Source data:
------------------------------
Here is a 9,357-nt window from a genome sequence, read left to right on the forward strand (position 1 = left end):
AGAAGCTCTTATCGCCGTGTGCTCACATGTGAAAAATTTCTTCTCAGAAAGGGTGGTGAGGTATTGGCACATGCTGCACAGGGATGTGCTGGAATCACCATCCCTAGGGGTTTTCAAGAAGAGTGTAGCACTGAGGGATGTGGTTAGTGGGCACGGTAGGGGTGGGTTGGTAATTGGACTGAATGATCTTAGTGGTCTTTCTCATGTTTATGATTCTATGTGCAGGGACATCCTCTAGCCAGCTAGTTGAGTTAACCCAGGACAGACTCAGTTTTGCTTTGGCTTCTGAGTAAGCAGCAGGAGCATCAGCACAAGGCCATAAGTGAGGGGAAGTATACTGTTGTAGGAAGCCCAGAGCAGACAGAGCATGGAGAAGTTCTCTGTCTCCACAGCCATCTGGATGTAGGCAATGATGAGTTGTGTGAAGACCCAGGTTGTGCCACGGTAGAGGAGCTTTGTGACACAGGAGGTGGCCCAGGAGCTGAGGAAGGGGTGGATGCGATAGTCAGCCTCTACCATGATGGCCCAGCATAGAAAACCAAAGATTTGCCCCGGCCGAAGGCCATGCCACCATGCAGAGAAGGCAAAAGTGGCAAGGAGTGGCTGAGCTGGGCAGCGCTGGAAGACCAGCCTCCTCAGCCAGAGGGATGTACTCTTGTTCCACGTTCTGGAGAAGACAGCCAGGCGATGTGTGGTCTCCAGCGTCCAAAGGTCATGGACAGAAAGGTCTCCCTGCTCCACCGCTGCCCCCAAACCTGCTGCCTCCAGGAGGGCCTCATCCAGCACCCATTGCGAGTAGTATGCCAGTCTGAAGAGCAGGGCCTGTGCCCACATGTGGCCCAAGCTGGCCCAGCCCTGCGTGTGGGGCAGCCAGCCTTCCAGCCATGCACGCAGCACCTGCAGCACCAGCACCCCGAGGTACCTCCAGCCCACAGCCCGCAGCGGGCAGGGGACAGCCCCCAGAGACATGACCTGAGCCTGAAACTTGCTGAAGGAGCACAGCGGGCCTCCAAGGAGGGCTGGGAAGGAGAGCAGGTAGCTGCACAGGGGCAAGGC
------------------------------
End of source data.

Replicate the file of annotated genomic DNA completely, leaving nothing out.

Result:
Here is a 9,357-nt window from a genome sequence, read left to right on the forward strand (position 1 = left end):
AGAAGCTCTTATCGCCGTGTGCTCACATGTGAAAAATTTCTTCTCAGAAAGGGTGGTGAGGTATTGGCACATGCTGCACAGGGATGTGCTGGAATCACCATCCCTAGGGGTTTTCAAGAAGAGTGTAGCACTGAGGGATGTGGTTAGTGGGCACGGTAGGGGTGGGTTGGTAATTGGACTGAATGATCTTAGTGGTCTTTCTCATGTTTATGATTCTATGTGCAGGGACATCCTCTAGCCAGCTAGTTGAGTTAACCCAGGACAGACTCAGTTTTGCTTTGGCTTCTGAGTAAGCAGCAGGAGCATCAGCACAAGGCCATAAGTGAGGGGAAGTATACTGTTGTAGGAAGCCCAGAGCAGACAGAGCATGGAGAAGTTCTCTGTCTCCACAGCCATCTGGATGTAGGCAATGATGAGTTGTGTGAAGACCCAGGTTGTGCCACGGTAGAGGAGCTTTGTGACACAGGAGGTGGCCCAGGAGCTGAGGAAGGGGTGGATGCGATAGTCAGCCTCTACCATGATGGCCCAGCATAGAAAACCAAAGATTTGCCCCGGCCGAAGGCCATGCCACCATGCAGAGAAGGCAAAAGTGGCAAGGAGTGGCTGAGCTGGGCAGCGCTGGAAGACCAGCCTCCTCAGCCAGAGGGATGTACTCTTGTTCCACGTTCTGGAGAAGACAGCCAGGCGATGTGTGGTCTCCAGCGTCCAAAGGTCATGGACAGAAAGGTCTCCCTGCTCCACCGCTGCCCCCAAACCTGCTGCCTCCAGGAGGGCCTCATCCAGCACCCATTGCGAGTAGTATGCCAGTCTGAAGAGCAGGGCCTGTGCCCACATGTGGCCCAAGCTGGCCCAGCCCTGCGTGTGGGGCAGCCAGCCTTCCAGCCATGCACGCAGCACCTGCAGCACCAGCACCCCGAGGTACCTCCAGCCCACAGCCCGCAGCGGGCAGGGGACAGCCCCCAGAGACATGACCTGAGCCTGAAACTTGCTGAAGGAGCACAGCGGGCCTCCAAGGAGGGCTGGGAAGGAGAGCAGGTAGCTGCACAGGGGCAAGGC